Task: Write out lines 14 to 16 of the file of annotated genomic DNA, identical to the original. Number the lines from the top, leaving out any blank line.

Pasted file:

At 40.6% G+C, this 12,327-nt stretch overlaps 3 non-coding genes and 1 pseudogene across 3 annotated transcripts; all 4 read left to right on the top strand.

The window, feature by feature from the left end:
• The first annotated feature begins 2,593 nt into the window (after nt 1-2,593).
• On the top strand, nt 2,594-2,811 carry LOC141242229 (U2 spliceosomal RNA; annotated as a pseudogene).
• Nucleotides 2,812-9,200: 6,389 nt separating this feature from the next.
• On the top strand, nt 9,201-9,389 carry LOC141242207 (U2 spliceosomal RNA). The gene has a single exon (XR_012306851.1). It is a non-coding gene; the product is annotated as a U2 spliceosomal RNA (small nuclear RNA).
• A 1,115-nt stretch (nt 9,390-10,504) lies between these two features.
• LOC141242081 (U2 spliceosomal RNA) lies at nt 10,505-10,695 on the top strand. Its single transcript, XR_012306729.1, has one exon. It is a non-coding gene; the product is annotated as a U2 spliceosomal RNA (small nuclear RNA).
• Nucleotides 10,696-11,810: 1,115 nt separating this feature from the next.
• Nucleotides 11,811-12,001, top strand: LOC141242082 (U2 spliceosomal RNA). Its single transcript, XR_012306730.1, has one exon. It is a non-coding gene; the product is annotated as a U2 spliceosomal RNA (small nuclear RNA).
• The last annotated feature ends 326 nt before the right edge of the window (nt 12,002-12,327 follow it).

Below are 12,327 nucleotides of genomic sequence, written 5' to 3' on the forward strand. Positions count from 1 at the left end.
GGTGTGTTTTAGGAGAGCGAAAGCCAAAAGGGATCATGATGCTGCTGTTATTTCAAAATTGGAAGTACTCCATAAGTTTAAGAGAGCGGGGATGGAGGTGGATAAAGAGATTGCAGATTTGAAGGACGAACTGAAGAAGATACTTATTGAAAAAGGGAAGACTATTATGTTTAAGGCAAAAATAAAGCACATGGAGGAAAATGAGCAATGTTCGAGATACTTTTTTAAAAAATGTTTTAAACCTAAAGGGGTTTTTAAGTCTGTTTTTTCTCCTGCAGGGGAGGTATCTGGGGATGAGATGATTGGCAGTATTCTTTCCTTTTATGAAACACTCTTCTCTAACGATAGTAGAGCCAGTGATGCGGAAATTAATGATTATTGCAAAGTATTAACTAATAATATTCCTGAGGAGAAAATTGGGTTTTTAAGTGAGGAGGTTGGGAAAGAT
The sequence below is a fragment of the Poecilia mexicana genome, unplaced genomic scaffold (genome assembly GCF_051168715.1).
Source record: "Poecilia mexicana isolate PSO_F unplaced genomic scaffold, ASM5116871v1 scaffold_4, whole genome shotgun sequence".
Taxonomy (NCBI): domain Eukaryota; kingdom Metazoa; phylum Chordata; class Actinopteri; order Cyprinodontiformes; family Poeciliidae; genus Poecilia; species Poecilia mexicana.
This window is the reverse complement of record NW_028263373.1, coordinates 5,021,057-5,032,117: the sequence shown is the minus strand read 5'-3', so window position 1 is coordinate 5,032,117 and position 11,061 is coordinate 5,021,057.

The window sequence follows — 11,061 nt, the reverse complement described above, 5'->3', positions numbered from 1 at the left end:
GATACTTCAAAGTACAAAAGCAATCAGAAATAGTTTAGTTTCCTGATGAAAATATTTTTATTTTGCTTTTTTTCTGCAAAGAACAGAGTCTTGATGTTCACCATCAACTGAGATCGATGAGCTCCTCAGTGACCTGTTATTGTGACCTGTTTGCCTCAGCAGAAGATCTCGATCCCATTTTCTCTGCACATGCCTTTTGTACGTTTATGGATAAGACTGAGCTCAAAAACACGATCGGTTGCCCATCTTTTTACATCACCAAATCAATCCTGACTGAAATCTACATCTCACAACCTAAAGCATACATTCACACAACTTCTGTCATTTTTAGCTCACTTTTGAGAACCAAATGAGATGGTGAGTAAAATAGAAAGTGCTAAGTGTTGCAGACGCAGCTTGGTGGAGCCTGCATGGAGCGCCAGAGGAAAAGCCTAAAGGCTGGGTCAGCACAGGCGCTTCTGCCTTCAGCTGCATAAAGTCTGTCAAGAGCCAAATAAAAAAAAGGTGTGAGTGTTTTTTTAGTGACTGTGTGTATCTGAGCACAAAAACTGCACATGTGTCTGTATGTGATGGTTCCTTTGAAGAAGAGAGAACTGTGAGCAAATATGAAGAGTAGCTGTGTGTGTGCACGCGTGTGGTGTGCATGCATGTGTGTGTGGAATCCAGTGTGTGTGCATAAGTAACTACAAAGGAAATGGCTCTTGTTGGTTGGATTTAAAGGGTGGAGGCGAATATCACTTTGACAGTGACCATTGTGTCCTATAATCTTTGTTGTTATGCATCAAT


The sequence below is a fragment of the Poecilia mexicana genome, unplaced genomic scaffold (genome assembly GCF_051168715.1).
Source record: "Poecilia mexicana isolate PSO_F unplaced genomic scaffold, ASM5116871v1 scaffold_4, whole genome shotgun sequence".
Taxonomy (NCBI): domain Eukaryota; kingdom Metazoa; phylum Chordata; class Actinopteri; order Cyprinodontiformes; family Poeciliidae; genus Poecilia; species Poecilia mexicana.